William “Mo” Cowan
Governor’s former chief-of-staff will fill out term for secretary of state designate John Kerry until special election in June
Associated Press in Boston
Governor Deval Patrick has named his former chief-of-staff William “Mo” Cowan to serve as interim US senator for Massachusetts until a special election can be held this summer to fill the seat left vacant by John Kerry’s confirmation as the nation’s new secretary of state.
A person with knowledge of the appointment who spoke on condition of anonymity because an official announcement has not been made said Patrick picked Cowan, who will serve until the special election on 25 June. An announcement was expected later Wednesday morning.
Patrick gave little indication whom he favored during his deliberations. The only possible candidate Patrick confirmed speaking with was former congressman Barney Frank, and then only after Frank told reporters he’d spoken with Patrick.
Michael Dukakis, the former governor and 1988 Democratic presidential nominee, and Victoria Kennedy, widow of US senator Edward Kennedy, had also been mentioned as possible candidates for the interim post.
Cowan’s appointment also signals the official start of the special election race. So far the only announced candidate is Democratic US representative Edward Markey. Fellow Democratic congressman Stephen Lynch also is weighing a run and is expected to announce his final decision soon.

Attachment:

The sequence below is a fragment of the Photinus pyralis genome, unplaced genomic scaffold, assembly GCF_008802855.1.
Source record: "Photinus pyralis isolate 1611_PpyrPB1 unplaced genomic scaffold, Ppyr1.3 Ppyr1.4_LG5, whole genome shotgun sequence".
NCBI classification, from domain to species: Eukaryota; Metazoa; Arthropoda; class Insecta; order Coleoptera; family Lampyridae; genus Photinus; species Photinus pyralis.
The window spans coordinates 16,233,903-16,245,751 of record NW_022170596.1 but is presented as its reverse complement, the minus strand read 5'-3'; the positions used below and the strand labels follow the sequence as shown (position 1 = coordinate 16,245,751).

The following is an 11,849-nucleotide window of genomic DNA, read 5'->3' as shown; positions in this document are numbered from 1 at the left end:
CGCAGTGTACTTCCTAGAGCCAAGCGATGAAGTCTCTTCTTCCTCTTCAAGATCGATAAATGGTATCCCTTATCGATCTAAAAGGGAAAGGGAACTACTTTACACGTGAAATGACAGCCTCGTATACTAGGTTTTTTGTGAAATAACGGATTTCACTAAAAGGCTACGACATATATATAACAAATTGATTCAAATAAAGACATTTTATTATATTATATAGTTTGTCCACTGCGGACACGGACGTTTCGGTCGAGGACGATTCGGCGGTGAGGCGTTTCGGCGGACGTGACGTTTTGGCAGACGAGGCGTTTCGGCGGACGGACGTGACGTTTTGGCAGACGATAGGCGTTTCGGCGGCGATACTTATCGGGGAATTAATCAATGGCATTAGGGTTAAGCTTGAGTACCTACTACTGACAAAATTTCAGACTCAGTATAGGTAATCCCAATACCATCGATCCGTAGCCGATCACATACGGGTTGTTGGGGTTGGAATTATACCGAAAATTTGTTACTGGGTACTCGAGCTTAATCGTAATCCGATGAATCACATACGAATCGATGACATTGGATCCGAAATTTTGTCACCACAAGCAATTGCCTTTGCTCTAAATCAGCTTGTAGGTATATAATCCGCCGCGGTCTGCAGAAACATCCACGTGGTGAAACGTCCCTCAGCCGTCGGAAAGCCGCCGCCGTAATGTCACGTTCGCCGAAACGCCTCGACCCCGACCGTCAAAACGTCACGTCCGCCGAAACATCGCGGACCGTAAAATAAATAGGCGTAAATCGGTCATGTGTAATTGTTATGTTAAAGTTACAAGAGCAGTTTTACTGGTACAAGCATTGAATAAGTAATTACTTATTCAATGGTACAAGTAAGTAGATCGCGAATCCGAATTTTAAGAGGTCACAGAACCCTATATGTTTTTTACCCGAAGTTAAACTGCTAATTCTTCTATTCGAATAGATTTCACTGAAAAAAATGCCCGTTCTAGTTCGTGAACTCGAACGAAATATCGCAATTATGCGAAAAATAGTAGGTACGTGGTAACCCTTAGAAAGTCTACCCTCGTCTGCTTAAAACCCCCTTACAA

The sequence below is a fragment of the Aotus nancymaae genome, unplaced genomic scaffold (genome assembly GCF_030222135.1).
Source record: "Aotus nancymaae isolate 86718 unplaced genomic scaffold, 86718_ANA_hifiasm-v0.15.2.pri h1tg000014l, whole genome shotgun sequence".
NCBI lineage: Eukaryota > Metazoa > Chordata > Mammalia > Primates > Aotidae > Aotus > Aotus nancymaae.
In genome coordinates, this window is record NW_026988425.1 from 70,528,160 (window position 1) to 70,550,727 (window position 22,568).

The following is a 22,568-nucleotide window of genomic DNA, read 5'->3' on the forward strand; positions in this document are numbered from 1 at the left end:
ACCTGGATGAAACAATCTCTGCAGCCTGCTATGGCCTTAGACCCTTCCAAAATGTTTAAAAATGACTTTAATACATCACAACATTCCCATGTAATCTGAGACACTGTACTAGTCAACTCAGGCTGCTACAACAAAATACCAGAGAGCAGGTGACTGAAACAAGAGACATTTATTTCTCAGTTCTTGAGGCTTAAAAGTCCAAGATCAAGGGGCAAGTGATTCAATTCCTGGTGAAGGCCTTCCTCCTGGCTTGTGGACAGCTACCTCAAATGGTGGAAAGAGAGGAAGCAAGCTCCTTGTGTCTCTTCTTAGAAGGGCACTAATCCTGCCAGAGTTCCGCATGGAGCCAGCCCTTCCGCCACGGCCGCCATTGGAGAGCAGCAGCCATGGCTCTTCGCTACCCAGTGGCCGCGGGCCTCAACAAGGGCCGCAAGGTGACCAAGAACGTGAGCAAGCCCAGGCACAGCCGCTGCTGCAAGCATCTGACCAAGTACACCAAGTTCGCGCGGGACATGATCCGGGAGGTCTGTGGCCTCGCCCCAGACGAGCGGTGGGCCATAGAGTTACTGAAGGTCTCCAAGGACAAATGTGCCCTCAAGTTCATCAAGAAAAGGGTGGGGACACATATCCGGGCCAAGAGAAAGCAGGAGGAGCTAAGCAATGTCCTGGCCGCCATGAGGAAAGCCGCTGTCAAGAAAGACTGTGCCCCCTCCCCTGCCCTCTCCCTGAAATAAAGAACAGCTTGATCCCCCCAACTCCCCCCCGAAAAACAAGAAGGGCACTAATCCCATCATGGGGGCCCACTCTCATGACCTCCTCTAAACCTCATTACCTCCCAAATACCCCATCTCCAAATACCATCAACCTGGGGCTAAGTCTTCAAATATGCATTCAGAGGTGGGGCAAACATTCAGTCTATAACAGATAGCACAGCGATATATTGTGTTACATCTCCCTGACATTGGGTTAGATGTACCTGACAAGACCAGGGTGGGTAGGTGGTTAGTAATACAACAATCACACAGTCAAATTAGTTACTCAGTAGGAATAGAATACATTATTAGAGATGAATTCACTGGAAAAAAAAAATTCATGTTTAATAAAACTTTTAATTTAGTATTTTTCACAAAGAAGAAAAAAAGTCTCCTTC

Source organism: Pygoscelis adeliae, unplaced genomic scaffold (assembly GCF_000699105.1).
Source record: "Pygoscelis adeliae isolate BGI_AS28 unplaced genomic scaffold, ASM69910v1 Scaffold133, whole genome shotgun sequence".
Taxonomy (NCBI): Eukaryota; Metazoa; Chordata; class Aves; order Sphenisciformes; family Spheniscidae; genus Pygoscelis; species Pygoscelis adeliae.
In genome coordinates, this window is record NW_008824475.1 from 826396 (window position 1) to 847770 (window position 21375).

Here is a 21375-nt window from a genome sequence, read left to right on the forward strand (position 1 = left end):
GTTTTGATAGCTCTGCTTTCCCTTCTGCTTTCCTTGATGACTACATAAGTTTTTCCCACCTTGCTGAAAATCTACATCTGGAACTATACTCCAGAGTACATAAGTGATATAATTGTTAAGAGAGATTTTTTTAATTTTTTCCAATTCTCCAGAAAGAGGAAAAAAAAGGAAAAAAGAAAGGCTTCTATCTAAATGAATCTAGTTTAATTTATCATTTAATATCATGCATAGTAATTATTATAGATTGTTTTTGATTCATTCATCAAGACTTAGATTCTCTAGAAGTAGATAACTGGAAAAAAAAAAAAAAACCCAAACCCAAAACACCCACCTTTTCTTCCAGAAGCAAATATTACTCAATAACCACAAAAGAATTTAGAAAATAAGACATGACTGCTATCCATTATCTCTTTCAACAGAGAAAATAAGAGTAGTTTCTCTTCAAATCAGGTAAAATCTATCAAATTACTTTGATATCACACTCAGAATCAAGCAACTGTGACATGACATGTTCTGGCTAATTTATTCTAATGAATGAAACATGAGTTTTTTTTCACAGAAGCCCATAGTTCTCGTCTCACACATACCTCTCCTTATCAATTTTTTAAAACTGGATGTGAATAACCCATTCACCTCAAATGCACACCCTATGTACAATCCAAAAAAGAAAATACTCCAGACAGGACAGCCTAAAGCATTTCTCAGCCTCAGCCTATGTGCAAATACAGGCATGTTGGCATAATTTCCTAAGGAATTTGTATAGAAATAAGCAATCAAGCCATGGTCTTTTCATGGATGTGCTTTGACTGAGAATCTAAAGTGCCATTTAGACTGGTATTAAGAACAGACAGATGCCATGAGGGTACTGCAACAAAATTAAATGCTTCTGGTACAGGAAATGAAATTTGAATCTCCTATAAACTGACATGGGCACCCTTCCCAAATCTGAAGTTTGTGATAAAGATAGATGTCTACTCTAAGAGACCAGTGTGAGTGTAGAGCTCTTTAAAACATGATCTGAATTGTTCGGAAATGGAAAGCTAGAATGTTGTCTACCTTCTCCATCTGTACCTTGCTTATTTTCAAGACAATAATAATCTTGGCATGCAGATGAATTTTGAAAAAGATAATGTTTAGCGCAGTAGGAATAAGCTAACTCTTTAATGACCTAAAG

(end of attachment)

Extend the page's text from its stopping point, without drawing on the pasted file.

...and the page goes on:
Former US senator Scott Brown, who won the 2010 special election to fill the seat left vacant by the death of longtime Democratic senator Edward Kennedy, has not announced whether he will run in the special election.
Brown, who is still popular in Massachusetts despite his unsuccessful re-election campaign last year, would be considered a frontrunner with a campaign effort that could easily be revived and an ability to raise tens of millions of dollars.
Brown also has some hurdles, including his loss last year to Democratic US senator Elizabeth Warren.
A primary is scheduled for 30 April.
The candidates face a tight schedule to raise money and convince voters to put them in the Senate.
Massachusetts secretary of state William Galvin said he’s ready to immediately release nomination papers. Candidates will have four weeks to collect the 10,000 signatures they need to get on the ballot.
Markey has already publicly challenged all Democratic and Republican candidates who might jump into the special election to agree to keep outside groups from spending money on political ads. He said he wants a deal similar to the so-called “people’s pledge” agreed to by Brown and Warren in last year’s Senate race.